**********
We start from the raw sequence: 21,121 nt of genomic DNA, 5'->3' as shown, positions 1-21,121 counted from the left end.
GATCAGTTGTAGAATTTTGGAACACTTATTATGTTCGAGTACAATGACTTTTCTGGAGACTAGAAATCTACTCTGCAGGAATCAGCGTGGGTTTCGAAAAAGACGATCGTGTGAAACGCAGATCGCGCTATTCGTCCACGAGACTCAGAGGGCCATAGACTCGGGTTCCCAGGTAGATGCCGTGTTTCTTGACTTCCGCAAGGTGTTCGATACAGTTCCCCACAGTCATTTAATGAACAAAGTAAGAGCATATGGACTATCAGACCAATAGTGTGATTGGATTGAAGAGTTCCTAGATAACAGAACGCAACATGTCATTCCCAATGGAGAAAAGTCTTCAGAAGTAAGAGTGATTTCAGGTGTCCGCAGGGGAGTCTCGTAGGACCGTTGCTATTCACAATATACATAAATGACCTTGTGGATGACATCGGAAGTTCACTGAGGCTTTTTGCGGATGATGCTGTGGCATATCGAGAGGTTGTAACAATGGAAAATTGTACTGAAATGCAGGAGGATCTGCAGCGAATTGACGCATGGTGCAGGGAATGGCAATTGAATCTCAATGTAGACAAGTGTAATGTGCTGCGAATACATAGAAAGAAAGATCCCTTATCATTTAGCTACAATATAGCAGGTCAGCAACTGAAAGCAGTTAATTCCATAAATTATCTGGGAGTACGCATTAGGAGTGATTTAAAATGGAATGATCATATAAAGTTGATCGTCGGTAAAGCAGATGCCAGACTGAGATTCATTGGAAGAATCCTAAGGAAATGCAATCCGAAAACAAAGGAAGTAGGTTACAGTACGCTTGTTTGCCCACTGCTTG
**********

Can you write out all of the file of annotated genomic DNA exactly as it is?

We start from the raw sequence: 21,121 nt of genomic DNA, 5'->3' as shown, positions 1-21,121 counted from the left end.
GATCAGTTGTAGAATTTTGGAACACTTATTATGTTCGAGTACAATGACTTTTCTGGAGACTAGAAATCTACTCTGCAGGAATCAGCGTGGGTTTCGAAAAAGACGATCGTGTGAAACGCAGATCGCGCTATTCGTCCACGAGACTCAGAGGGCCATAGACTCGGGTTCCCAGGTAGATGCCGTGTTTCTTGACTTCCGCAAGGTGTTCGATACAGTTCCCCACAGTCATTTAATGAACAAAGTAAGAGCATATGGACTATCAGACCAATAGTGTGATTGGATTGAAGAGTTCCTAGATAACAGAACGCAACATGTCATTCCCAATGGAGAAAAGTCTTCAGAAGTAAGAGTGATTTCAGGTGTCCGCAGGGGAGTCTCGTAGGACCGTTGCTATTCACAATATACATAAATGACCTTGTGGATGACATCGGAAGTTCACTGAGGCTTTTTGCGGATGATGCTGTGGCATATCGAGAGGTTGTAACAATGGAAAATTGTACTGAAATGCAGGAGGATCTGCAGCGAATTGACGCATGGTGCAGGGAATGGCAATTGAATCTCAATGTAGACAAGTGTAATGTGCTGCGAATACATAGAAAGAAAGATCCCTTATCATTTAGCTACAATATAGCAGGTCAGCAACTGAAAGCAGTTAATTCCATAAATTATCTGGGAGTACGCATTAGGAGTGATTTAAAATGGAATGATCATATAAAGTTGATCGTCGGTAAAGCAGATGCCAGACTGAGATTCATTGGAAGAATCCTAAGGAAATGCAATCCGAAAACAAAGGAAGTAGGTTACAGTACGCTTGTTTGCCCACTGCTTG